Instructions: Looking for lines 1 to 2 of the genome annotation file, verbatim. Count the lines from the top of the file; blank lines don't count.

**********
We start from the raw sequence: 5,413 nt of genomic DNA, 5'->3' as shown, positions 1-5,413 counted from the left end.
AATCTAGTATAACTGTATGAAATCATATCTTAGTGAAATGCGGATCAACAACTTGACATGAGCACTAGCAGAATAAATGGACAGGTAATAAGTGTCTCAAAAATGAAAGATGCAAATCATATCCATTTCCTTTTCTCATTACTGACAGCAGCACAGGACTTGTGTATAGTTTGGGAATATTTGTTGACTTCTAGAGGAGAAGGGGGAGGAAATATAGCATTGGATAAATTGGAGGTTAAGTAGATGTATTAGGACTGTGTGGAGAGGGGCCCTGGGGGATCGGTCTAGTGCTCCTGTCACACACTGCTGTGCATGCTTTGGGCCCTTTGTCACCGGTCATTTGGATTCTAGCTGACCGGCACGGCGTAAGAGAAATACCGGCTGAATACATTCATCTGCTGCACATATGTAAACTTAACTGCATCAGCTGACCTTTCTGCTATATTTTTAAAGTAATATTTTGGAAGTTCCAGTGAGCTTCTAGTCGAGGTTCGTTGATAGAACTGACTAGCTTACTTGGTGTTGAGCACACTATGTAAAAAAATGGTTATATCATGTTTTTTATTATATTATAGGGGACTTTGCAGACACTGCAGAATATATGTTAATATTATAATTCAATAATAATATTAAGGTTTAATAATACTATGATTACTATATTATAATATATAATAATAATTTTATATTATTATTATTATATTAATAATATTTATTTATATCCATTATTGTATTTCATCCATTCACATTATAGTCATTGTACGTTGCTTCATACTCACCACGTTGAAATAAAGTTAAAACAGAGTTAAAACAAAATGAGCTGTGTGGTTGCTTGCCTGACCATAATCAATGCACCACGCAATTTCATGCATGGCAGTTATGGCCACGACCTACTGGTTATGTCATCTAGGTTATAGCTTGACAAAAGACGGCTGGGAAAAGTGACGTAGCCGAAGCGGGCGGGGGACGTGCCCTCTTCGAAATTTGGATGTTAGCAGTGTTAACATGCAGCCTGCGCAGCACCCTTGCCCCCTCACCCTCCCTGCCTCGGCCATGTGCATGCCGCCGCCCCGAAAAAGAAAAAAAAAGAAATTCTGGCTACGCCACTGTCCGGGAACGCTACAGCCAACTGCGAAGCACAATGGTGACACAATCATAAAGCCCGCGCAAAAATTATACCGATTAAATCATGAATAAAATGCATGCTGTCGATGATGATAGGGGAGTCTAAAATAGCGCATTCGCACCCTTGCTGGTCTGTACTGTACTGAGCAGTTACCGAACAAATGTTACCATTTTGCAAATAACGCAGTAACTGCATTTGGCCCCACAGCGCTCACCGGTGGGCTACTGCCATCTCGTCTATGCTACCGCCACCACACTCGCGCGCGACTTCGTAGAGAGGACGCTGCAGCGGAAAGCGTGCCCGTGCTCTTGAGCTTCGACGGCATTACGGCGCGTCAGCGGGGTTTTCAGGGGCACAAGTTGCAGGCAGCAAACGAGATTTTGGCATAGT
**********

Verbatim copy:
We start from the raw sequence: 5,413 nt of genomic DNA, 5'->3' as shown, positions 1-5,413 counted from the left end.
AATCTAGTATAACTGTATGAAATCATATCTTAGTGAAATGCGGATCAACAACTTGACATGAGCACTAGCAGAATAAATGGACAGGTAATAAGTGTCTCAAAAATGAAAGATGCAAATCATATCCATTTCCTTTTCTCATTACTGACAGCAGCACAGGACTTGTGTATAGTTTGGGAATATTTGTTGACTTCTAGAGGAGAAGGGGGAGGAAATATAGCATTGGATAAATTGGAGGTTAAGTAGATGTATTAGGACTGTGTGGAGAGGGGCCCTGGGGGATCGGTCTAGTGCTCCTGTCACACACTGCTGTGCATGCTTTGGGCCCTTTGTCACCGGTCATTTGGATTCTAGCTGACCGGCACGGCGTAAGAGAAATACCGGCTGAATACATTCATCTGCTGCACATATGTAAACTTAACTGCATCAGCTGACCTTTCTGCTATATTTTTAAAGTAATATTTTGGAAGTTCCAGTGAGCTTCTAGTCGAGGTTCGTTGATAGAACTGACTAGCTTACTTGGTGTTGAGCACACTATGTAAAAAAATGGTTATATCATGTTTTTTATTATATTATAGGGGACTTTGCAGACACTGCAGAATATATGTTAATATTATAATTCAATAATAATATTAAGGTTTAATAATACTATGATTACTATATTATAATATATAATAATAATTTTATATTATTATTATTATATTAATAATATTTATTTATATCCATTATTGTATTTCATCCATTCACATTATAGTCATTGTACGTTGCTTCATACTCACCACGTTGAAATAAAGTTAAAACAGAGTTAAAACAAAATGAGCTGTGTGGTTGCTTGCCTGACCATAATCAATGCACCACGCAATTTCATGCATGGCAGTTATGGCCACGACCTACTGGTTATGTCATCTAGGTTATAGCTTGACAAAAGACGGCTGGGAAAAGTGACGTAGCCGAAGCGGGCGGGGGACGTGCCCTCTTCGAAATTTGGATGTTAGCAGTGTTAACATGCAGCCTGCGCAGCACCCTTGCCCCCTCACCCTCCCTGCCTCGGCCATGTGCATGCCGCCGCCCCGAAAAAGAAAAAAAAAGAAATTCTGGCTACGCCACTGTCCGGGAACGCTACAGCCAACTGCGAAGCACAATGGTGACACAATCATAAAGCCCGCGCAAAAATTATACCGATTAAATCATGAATAAAATGCATGCTGTCGATGATGATAGGGGAGTCTAAAATAGCGCATTCGCACCCTTGCTGGTCTGTACTGTACTGAGCAGTTACCGAACAAATGTTACCATTTTGCAAATAACGCAGTAACTGCATTTGGCCCCACAGCGCTCACCGGTGGGCTACTGCCATCTCGTCTATGCTACCGCCACCACACTCGCGCGCGACTTCGTAGAGAGGACGCTGCAGCGGAAAGCGTGCCCGTGCTCTTGAGCTTCGACGGCATTACGGCGCGTCAGCGGGGTTTTCAGGGGCACAAGTTGCAGGCAGCAAACGAGATTTTGGCATAGT